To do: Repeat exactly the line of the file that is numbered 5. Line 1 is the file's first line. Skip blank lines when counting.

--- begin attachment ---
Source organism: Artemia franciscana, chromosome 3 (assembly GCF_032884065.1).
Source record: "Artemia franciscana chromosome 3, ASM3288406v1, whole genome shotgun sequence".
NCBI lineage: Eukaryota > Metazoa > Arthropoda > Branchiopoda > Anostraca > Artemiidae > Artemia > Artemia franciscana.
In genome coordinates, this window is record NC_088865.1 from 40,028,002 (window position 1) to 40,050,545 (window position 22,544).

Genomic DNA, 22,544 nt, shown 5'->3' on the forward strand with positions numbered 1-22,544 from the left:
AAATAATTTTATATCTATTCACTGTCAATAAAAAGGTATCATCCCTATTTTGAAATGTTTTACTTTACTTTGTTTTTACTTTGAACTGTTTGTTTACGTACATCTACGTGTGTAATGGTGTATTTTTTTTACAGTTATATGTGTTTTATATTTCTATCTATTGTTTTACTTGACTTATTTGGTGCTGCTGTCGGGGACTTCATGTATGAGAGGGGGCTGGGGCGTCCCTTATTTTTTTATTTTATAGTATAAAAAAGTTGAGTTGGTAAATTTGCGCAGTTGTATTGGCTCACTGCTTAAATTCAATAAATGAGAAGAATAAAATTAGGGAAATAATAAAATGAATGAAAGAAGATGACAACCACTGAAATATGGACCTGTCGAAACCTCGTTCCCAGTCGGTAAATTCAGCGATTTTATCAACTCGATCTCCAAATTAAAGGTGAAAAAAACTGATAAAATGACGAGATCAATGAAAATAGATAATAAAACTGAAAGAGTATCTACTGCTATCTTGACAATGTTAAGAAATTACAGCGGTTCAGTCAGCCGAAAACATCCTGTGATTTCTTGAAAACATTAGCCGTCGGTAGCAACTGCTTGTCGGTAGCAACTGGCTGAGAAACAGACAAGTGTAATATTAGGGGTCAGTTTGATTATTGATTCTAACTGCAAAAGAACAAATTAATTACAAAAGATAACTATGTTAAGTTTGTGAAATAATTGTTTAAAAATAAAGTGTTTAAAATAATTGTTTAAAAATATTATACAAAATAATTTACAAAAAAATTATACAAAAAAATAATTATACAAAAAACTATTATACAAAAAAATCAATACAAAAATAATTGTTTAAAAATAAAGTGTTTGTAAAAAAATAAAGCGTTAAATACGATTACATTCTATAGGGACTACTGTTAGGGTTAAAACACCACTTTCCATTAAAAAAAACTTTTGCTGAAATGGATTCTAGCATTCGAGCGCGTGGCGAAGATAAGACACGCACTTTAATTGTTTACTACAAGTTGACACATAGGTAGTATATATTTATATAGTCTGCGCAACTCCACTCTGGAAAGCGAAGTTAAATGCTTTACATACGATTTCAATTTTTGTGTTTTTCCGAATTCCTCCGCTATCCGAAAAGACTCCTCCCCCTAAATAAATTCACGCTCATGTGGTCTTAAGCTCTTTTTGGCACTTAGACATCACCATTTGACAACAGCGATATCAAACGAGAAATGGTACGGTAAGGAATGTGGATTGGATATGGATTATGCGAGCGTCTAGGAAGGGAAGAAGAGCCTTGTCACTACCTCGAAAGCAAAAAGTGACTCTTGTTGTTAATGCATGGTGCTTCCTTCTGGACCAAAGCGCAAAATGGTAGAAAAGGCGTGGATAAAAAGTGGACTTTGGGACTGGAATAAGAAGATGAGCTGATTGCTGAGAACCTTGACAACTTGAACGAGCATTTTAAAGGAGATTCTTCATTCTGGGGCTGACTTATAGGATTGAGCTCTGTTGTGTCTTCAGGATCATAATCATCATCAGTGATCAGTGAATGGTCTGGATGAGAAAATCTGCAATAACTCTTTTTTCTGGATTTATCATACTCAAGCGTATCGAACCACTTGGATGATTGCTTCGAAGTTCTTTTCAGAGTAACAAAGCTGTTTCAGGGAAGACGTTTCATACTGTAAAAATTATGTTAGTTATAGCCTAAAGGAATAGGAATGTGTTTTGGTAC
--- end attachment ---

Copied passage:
Genomic DNA, 22,544 nt, shown 5'->3' on the forward strand with positions numbered 1-22,544 from the left: